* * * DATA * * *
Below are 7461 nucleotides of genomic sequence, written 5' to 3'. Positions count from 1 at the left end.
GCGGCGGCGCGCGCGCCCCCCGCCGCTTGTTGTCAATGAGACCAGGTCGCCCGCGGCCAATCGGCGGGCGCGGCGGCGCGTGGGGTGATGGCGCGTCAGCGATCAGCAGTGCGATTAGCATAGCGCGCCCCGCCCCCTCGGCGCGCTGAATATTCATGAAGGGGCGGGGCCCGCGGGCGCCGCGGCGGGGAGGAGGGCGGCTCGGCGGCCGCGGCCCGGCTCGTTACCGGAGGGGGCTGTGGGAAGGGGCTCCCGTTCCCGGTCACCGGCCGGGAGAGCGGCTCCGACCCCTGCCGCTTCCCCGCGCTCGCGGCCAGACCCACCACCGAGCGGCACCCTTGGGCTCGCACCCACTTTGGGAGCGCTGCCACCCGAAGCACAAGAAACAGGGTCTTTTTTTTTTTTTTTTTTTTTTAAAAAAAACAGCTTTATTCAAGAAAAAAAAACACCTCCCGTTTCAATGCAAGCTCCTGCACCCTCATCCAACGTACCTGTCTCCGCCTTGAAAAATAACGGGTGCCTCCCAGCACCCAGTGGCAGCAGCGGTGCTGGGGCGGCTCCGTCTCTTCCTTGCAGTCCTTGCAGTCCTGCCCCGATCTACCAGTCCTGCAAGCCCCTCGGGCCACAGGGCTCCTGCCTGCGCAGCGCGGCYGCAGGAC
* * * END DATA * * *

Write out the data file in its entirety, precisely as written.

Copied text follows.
Below are 7461 nucleotides of genomic sequence, written 5' to 3'. Positions count from 1 at the left end.
GCGGCGGCGCGCGCGCCCCCCGCCGCTTGTTGTCAATGAGACCAGGTCGCCCGCGGCCAATCGGCGGGCGCGGCGGCGCGTGGGGTGATGGCGCGTCAGCGATCAGCAGTGCGATTAGCATAGCGCGCCCCGCCCCCTCGGCGCGCTGAATATTCATGAAGGGGCGGGGCCCGCGGGCGCCGCGGCGGGGAGGAGGGCGGCTCGGCGGCCGCGGCCCGGCTCGTTACCGGAGGGGGCTGTGGGAAGGGGCTCCCGTTCCCGGTCACCGGCCGGGAGAGCGGCTCCGACCCCTGCCGCTTCCCCGCGCTCGCGGCCAGACCCACCACCGAGCGGCACCCTTGGGCTCGCACCCACTTTGGGAGCGCTGCCACCCGAAGCACAAGAAACAGGGTCTTTTTTTTTTTTTTTTTTTTTTAAAAAAAACAGCTTTATTCAAGAAAAAAAAACACCTCCCGTTTCAATGCAAGCTCCTGCACCCTCATCCAACGTACCTGTCTCCGCCTTGAAAAATAACGGGTGCCTCCCAGCACCCAGTGGCAGCAGCGGTGCTGGGGCGGCTCCGTCTCTTCCTTGCAGTCCTTGCAGTCCTGCCCCGATCTACCAGTCCTGCAAGCCCCTCGGGCCACAGGGCTCCTGCCTGCGCAGCGCGGCYGCAGGAC